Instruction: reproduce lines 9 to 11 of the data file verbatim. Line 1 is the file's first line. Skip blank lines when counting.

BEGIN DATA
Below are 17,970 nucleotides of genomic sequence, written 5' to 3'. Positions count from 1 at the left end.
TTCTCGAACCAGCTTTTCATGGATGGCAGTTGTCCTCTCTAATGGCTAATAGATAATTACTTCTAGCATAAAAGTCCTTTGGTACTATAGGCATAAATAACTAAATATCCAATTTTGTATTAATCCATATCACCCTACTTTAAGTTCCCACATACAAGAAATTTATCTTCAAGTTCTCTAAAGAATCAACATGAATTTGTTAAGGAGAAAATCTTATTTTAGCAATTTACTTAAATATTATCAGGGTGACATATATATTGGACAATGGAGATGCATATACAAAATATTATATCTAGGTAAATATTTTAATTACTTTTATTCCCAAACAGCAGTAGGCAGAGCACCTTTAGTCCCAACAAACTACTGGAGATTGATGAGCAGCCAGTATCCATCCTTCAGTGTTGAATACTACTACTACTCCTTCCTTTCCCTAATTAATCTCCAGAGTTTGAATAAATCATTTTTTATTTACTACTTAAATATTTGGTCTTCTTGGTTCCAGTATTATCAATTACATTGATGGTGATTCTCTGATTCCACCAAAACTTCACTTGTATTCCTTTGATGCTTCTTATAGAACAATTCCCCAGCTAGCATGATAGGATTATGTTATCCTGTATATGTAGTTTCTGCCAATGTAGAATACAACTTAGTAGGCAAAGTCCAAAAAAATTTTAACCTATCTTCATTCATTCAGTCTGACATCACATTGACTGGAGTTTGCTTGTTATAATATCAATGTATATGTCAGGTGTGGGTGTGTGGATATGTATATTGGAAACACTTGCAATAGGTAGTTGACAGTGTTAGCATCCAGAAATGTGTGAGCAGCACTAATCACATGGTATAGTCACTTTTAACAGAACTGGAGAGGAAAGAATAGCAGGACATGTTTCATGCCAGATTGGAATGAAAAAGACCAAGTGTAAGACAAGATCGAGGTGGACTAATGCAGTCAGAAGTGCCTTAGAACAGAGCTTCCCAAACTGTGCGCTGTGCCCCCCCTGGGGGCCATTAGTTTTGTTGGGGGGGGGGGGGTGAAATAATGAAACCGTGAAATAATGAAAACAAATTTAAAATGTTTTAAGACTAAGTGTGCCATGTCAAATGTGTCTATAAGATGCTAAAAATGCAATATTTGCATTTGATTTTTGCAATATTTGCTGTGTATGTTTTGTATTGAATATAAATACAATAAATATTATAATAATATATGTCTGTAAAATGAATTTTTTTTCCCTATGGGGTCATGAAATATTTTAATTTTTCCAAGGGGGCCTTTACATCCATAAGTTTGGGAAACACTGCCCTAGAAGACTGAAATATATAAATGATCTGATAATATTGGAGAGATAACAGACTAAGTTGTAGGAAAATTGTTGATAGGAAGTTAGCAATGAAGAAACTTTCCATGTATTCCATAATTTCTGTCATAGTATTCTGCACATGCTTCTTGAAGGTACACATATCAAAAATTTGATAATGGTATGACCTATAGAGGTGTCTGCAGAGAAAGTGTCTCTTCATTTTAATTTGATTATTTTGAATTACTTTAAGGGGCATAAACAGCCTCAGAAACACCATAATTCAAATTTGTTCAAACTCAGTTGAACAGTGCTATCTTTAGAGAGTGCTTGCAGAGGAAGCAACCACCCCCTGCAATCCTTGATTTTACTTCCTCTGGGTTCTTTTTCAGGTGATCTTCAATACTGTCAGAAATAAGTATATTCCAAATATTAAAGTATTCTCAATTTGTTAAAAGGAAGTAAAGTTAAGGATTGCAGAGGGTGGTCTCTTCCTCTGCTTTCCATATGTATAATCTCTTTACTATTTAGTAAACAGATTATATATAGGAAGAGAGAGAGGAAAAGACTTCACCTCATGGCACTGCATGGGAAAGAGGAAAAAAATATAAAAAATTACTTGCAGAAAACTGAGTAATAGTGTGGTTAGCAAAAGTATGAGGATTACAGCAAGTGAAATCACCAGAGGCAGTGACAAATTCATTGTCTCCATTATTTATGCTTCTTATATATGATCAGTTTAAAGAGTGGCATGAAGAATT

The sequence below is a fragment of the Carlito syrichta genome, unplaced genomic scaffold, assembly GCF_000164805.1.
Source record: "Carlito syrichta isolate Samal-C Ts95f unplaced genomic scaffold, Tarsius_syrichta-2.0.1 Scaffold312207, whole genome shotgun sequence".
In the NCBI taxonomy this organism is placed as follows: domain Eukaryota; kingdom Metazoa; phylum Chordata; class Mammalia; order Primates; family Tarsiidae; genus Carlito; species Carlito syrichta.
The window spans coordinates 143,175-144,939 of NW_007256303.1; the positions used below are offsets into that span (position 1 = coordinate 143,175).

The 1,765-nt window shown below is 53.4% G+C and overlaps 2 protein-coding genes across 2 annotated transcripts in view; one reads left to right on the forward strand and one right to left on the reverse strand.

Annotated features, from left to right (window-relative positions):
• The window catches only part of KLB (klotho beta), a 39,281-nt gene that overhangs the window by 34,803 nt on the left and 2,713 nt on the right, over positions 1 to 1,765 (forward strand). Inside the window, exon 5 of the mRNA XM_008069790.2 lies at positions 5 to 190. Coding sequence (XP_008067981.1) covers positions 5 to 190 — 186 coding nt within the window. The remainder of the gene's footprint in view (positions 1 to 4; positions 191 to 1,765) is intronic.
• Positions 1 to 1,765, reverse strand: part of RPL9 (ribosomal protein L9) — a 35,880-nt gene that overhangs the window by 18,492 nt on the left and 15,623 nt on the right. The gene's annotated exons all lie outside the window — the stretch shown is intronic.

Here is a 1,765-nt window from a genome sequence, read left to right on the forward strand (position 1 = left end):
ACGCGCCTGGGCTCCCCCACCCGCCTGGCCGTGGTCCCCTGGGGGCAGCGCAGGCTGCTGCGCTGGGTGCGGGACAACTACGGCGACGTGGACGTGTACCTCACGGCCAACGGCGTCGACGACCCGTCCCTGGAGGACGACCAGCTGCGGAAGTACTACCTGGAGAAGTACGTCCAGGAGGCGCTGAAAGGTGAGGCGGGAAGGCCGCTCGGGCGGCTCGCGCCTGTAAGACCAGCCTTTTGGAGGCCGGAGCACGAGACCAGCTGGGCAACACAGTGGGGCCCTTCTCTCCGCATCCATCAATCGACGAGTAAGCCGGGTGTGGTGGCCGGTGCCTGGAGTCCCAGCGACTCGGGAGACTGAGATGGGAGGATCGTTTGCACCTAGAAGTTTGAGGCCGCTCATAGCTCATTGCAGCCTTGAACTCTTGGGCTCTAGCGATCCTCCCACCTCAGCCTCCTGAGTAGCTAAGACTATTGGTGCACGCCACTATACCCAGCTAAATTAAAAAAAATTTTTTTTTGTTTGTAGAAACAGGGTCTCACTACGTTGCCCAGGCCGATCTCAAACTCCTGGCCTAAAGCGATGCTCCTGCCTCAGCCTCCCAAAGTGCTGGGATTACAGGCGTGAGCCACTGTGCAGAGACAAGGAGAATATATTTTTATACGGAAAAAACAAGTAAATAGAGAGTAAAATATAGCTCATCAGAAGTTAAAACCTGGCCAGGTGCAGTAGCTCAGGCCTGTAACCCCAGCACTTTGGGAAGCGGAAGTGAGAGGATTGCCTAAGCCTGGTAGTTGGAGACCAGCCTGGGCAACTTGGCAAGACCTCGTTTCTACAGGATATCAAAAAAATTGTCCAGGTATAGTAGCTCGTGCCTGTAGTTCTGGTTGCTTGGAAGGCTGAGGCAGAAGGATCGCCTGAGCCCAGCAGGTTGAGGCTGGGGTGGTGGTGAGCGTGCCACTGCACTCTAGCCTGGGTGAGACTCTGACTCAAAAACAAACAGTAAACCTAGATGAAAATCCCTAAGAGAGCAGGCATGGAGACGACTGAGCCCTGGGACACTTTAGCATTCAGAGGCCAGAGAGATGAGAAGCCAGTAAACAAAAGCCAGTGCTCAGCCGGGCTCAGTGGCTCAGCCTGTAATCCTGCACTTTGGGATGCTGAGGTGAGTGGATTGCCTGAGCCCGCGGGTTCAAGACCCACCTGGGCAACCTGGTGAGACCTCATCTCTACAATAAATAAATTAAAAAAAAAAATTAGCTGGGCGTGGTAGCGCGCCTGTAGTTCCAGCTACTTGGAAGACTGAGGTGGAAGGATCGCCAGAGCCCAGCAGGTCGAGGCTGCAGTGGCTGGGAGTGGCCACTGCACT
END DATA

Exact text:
• The window catches only part of KLB (klotho beta), a 39,281-nt gene that overhangs the window by 34,803 nt on the left and 2,713 nt on the right, over positions 1 to 1,765 (forward strand). Inside the window, exon 5 of the mRNA XM_008069790.2 lies at positions 5 to 190. Coding sequence (XP_008067981.1) covers positions 5 to 190 — 186 coding nt within the window. The remainder of the gene's footprint in view (positions 1 to 4; positions 191 to 1,765) is intronic.
• Positions 1 to 1,765, reverse strand: part of RPL9 (ribosomal protein L9) — a 35,880-nt gene that overhangs the window by 18,492 nt on the left and 15,623 nt on the right. The gene's annotated exons all lie outside the window — the stretch shown is intronic.

Here is a 1,765-nt window from a genome sequence, read left to right on the forward strand (position 1 = left end):